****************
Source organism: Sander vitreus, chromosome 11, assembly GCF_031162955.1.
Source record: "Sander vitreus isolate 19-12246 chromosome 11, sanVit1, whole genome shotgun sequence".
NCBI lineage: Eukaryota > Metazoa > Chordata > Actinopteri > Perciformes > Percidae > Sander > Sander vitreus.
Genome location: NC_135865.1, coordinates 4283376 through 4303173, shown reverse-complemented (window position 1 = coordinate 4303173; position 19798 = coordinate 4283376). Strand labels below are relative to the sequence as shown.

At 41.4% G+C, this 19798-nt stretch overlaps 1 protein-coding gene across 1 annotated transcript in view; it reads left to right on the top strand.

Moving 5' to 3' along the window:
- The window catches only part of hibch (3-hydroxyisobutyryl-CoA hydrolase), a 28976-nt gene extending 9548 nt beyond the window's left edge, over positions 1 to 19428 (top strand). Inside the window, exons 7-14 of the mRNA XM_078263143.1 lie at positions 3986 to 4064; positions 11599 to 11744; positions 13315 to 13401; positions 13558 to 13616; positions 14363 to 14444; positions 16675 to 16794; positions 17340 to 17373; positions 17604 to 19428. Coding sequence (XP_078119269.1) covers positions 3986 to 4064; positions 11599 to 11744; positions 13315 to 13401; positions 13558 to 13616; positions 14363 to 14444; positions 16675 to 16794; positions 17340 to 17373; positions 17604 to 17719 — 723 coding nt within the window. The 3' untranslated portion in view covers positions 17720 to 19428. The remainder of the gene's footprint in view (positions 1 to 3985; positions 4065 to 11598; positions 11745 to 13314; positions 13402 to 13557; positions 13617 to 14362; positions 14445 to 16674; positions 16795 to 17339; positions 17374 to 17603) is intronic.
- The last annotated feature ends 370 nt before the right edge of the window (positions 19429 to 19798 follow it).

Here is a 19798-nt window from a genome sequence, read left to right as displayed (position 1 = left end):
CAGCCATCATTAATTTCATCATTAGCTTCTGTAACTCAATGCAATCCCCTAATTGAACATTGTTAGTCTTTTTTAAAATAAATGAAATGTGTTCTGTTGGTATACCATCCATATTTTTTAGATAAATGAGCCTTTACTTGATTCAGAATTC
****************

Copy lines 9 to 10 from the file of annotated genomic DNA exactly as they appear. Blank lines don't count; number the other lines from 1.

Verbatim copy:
Here is a 19798-nt window from a genome sequence, read left to right as displayed (position 1 = left end):
CAGCCATCATTAATTTCATCATTAGCTTCTGTAACTCAATGCAATCCCCTAATTGAACATTGTTAGTCTTTTTTAAAATAAATGAAATGTGTTCTGTTGGTATACCATCCATATTTTTTAGATAAATGAGCCTTTACTTGATTCAGAATTC